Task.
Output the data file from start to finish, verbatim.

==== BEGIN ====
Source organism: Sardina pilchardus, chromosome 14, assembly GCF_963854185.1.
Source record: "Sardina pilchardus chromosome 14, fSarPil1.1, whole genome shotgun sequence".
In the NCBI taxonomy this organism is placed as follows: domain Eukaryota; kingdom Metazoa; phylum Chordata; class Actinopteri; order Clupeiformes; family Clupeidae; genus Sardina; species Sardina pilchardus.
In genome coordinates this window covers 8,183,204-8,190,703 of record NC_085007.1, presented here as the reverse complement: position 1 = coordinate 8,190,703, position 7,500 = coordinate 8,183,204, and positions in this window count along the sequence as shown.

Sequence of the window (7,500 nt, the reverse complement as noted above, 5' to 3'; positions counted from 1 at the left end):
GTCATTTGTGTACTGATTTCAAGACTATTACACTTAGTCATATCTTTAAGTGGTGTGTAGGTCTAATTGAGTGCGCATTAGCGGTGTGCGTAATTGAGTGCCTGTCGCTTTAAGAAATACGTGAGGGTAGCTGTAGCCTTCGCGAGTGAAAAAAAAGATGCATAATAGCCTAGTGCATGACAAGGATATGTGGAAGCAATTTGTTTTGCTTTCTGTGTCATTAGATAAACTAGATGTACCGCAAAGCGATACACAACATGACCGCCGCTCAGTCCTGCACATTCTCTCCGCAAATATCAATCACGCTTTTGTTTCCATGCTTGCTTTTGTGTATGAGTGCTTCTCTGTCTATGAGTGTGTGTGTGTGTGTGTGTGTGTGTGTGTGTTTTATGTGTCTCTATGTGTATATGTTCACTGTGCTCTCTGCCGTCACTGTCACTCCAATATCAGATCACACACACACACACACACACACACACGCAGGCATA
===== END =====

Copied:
Source organism: Sardina pilchardus, chromosome 14, assembly GCF_963854185.1.
Source record: "Sardina pilchardus chromosome 14, fSarPil1.1, whole genome shotgun sequence".
In the NCBI taxonomy this organism is placed as follows: domain Eukaryota; kingdom Metazoa; phylum Chordata; class Actinopteri; order Clupeiformes; family Clupeidae; genus Sardina; species Sardina pilchardus.
In genome coordinates this window covers 8,183,204-8,190,703 of record NC_085007.1, presented here as the reverse complement: position 1 = coordinate 8,190,703, position 7,500 = coordinate 8,183,204, and positions in this window count along the sequence as shown.

Sequence of the window (7,500 nt, the reverse complement as noted above, 5' to 3'; positions counted from 1 at the left end):
GTCATTTGTGTACTGATTTCAAGACTATTACACTTAGTCATATCTTTAAGTGGTGTGTAGGTCTAATTGAGTGCGCATTAGCGGTGTGCGTAATTGAGTGCCTGTCGCTTTAAGAAATACGTGAGGGTAGCTGTAGCCTTCGCGAGTGAAAAAAAAGATGCATAATAGCCTAGTGCATGACAAGGATATGTGGAAGCAATTTGTTTTGCTTTCTGTGTCATTAGATAAACTAGATGTACCGCAAAGCGATACACAACATGACCGCCGCTCAGTCCTGCACATTCTCTCCGCAAATATCAATCACGCTTTTGTTTCCATGCTTGCTTTTGTGTATGAGTGCTTCTCTGTCTATGAGTGTGTGTGTGTGTGTGTGTGTGTGTGTGTGTTTTATGTGTCTCTATGTGTATATGTTCACTGTGCTCTCTGCCGTCACTGTCACTCCAATATCAGATCACACACACACACACACACACACACACGCAGGCATA